University receives ETPA Award for historic Butler-Blanc Gym restoration
Historic Butler-Blanc Gym
(Nov. 12, 2013) -- On Friday, Nov. 8, The East Tennessee Preservation Alliance (ETPA) presented Carson-Newman University with a 2013 ETPA Award for its efforts in renovating its second oldest building on campus, Butler-Blanc Gymnasium.
“This project demonstrates that academic institutions can reuse historic buildings and partner with volunteer groups,” said Ethiel Garlington, director of Preservation Field Services with ETPA.
With volunteer assistance from Baptist Builders, the historic gym received a summer transformation, which caught the attention of the ETPA. The organization recognized 12 of the year’s most outstanding preservation projects in its 16 county region.
Other award recipients include the Shepard Inn, Jefferson County; The Hemlocks, Anderson County; Greenback Depot, Loudon County; and Rocky Springs Presbyterian Church, Sevier County.
Carson-Newman Vice President for Student Affairs, Dr. Ross Brummett accepted the award on the University’s behalf during the fourth annual East Tennessee Preservation Awards ceremony held at the Chilhowee Club in Maryville.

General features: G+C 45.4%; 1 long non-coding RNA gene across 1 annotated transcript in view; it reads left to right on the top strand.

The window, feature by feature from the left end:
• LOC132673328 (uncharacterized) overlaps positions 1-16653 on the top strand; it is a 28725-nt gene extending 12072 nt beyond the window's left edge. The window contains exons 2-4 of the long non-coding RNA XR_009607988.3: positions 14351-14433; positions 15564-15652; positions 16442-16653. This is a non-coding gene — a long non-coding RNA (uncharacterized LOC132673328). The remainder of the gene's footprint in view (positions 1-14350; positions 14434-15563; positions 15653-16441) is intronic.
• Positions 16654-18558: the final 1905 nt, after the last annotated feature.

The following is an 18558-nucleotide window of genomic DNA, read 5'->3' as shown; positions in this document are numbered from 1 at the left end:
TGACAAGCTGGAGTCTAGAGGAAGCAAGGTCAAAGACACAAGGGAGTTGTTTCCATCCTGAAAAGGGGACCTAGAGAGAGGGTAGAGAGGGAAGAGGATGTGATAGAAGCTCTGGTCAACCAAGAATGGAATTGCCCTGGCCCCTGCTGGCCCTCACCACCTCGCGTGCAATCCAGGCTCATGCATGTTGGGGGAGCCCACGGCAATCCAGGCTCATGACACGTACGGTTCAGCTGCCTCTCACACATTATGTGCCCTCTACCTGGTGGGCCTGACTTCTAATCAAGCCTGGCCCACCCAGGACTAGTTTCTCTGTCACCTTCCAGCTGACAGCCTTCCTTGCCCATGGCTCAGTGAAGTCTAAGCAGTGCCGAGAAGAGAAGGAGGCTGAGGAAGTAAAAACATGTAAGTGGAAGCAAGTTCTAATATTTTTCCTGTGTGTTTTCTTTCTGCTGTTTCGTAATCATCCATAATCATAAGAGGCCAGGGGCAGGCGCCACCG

“Two years ago the roof leaked so badly,” recalled Brummett. “It was either repurpose or bulldoze.”
The University decided the 92-year-old building, which houses First Year and Conference Services and various other campus clubs and organizations, was important enough to save and began by reroofing the structure.
The Baptist Builders then offered construction services through their volunteer network.
Baptist Builders are volunteers from Baptist churches who use construction to minister and provide disaster relief. The Tennessee Baptist Builders are organized through the Tennessee Baptist Convention and often work in conjunction with the convention’s Disaster Relief teams, with many volunteers serving on both teams.
The volunteers completed the restoration work on Butler-Blanc during the summer semester. They repaired windows, refinished sections of the flooring, painted, and repaired the building’s concrete steps at its entrance.
“Now it has become a second gathering place for students on campus,” Brummett said. “The bouldering wall and commuter lounge are just two of the reasons students now flock to Butler-Blanc.”
The ETPA is a branch of Knox Heritage and allows the organization to serve 16 surrounding counties. They are dedicated to preserving cultural historic heritage through advocacy and education.
Click below to see how Baptist Builders helped to bring new life to historic Butler-Blanc Gym.